My New Filing Technique is Unstoppable sprang from the same source as its companion title My New Fighting Technique is Unstoppable: the world of utter boredom that David Rees was trapped in while working an office temp job. He began mocking the corporate culture of business jargon, charts, endless powerpoint seminars and meaningless productivity demos by taking 1980s clip-art of hardworking businesspeople used to make images for presentations, ads and reports, and putting them into comic strips with his own ridiculous dialogue added. He faxed the strips to his friends, who faxed them to their friends and MNFTIU eventually grew into a webcomic that became an internet juggernaut receiving millions of hits.

Rees’ glee in making these starchy, clean-cut and anonymous totems of wholesome corporate life into bewildered, venal, manic and utterly profane sadsacks trapped in a world of nonsense is infectiously funny. The more you read of these blissfully stupid comics, the funnier they get, as the various mysterious and crushingly pointless aspects of office routine turn into one-dimensional running gags which escalate to ever more absurd heights. There are no defined characters and the protagonists rarely have names. They don’t need them, it’s all just abstractions and sarcastic jokes, and in a way the interchangeability of the actors is the point.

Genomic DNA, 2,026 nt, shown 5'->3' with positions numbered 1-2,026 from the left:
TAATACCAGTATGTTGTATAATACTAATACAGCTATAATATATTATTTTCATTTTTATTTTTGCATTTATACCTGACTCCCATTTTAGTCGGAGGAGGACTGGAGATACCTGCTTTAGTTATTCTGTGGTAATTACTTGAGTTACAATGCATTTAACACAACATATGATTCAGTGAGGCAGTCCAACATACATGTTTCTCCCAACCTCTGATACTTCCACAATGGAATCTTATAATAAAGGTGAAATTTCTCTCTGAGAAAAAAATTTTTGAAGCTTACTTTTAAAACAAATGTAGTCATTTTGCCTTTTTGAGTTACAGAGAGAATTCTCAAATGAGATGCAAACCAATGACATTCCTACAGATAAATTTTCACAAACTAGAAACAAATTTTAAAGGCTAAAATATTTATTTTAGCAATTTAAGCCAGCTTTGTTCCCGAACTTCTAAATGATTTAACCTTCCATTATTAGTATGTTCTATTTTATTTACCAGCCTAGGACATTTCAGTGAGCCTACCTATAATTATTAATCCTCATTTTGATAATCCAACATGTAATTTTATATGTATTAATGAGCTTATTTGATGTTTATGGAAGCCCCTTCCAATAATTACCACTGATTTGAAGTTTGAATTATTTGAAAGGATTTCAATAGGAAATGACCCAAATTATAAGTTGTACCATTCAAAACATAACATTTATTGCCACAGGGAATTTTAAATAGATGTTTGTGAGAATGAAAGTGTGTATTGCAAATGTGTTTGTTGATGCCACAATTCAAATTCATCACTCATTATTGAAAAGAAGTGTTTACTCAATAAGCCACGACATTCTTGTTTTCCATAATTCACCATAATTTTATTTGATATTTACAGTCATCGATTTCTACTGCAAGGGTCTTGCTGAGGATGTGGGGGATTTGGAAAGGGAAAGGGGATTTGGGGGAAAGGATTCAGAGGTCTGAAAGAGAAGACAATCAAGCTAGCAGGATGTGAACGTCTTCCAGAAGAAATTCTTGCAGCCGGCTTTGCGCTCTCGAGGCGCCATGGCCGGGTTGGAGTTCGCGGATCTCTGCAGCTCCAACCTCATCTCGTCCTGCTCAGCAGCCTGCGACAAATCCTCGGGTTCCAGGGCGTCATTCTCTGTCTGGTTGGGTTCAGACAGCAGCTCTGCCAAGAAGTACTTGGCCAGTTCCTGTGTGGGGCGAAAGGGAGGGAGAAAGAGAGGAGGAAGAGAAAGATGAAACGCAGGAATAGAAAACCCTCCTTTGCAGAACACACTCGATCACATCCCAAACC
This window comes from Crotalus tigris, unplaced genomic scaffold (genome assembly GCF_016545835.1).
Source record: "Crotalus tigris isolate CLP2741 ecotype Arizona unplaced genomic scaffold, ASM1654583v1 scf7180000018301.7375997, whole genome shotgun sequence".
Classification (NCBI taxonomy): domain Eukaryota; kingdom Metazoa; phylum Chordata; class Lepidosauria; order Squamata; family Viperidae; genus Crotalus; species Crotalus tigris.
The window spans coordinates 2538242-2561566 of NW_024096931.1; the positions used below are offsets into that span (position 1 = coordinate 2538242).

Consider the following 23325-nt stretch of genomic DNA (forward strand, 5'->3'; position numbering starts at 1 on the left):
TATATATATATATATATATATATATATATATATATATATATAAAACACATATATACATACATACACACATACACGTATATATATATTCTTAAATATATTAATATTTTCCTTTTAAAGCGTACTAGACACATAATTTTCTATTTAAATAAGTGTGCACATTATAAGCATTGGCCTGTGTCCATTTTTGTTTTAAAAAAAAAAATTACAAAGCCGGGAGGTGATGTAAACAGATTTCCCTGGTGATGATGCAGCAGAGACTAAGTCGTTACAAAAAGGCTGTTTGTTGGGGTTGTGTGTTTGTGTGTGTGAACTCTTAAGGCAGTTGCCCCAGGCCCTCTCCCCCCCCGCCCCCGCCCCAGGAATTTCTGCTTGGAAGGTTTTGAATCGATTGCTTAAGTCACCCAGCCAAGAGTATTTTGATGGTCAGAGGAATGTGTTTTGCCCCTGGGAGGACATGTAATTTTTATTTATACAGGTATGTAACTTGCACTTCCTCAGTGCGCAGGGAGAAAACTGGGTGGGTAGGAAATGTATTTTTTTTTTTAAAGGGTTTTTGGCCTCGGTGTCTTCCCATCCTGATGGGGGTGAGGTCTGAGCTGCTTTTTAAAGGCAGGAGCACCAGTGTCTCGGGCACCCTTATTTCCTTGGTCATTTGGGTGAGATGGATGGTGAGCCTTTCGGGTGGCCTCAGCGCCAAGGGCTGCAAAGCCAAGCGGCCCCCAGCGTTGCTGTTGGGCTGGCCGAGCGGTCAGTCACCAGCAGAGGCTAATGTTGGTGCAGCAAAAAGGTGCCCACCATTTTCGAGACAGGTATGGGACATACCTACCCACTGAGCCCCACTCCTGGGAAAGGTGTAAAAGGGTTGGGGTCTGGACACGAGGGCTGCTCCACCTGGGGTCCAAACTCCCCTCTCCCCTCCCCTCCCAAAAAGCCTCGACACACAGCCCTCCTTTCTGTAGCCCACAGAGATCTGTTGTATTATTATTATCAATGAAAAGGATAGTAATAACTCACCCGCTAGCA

“These numbers aren’t adding up! Something is fucked!” says a man sitting at a desk covered in piles of paper. “What do you mean the numbers aren’t adding up?” a man in shirtsleeves says. “We pay you to make sure the fucking numbers are adding up! Maybe YOU aren’t adding up!” The depressed man stands alone while his co-workers gather near a timeclock. “It doesn’t matter what I say! People always think it’s my fault when the numbers aren’t adding up!” The depressed man is back at his desk, and the piles of paper are now towering over him. “GODDAMN STUPID FUCKING NUMBERS! Why aren’t they adding up?”

Rees took the straightfaced profanity of this strip and applied the same techniques to the deadly serious Get Your War On where that same disjunct between what the characters look like and what they are saying became astonishingly potent, applied to matters of actual life and death. My New Filing Technique is Unstoppable is obviously nowhere in the same neighbourhood for relevance; there are no politics, no real-world issues, nothing but mockery and cursewords, which is exactly what makes it so enjoyable. A tiny selection of the original comics is still available to read at Rees’ website if you want to check what you’re getting into before you pick up this collection.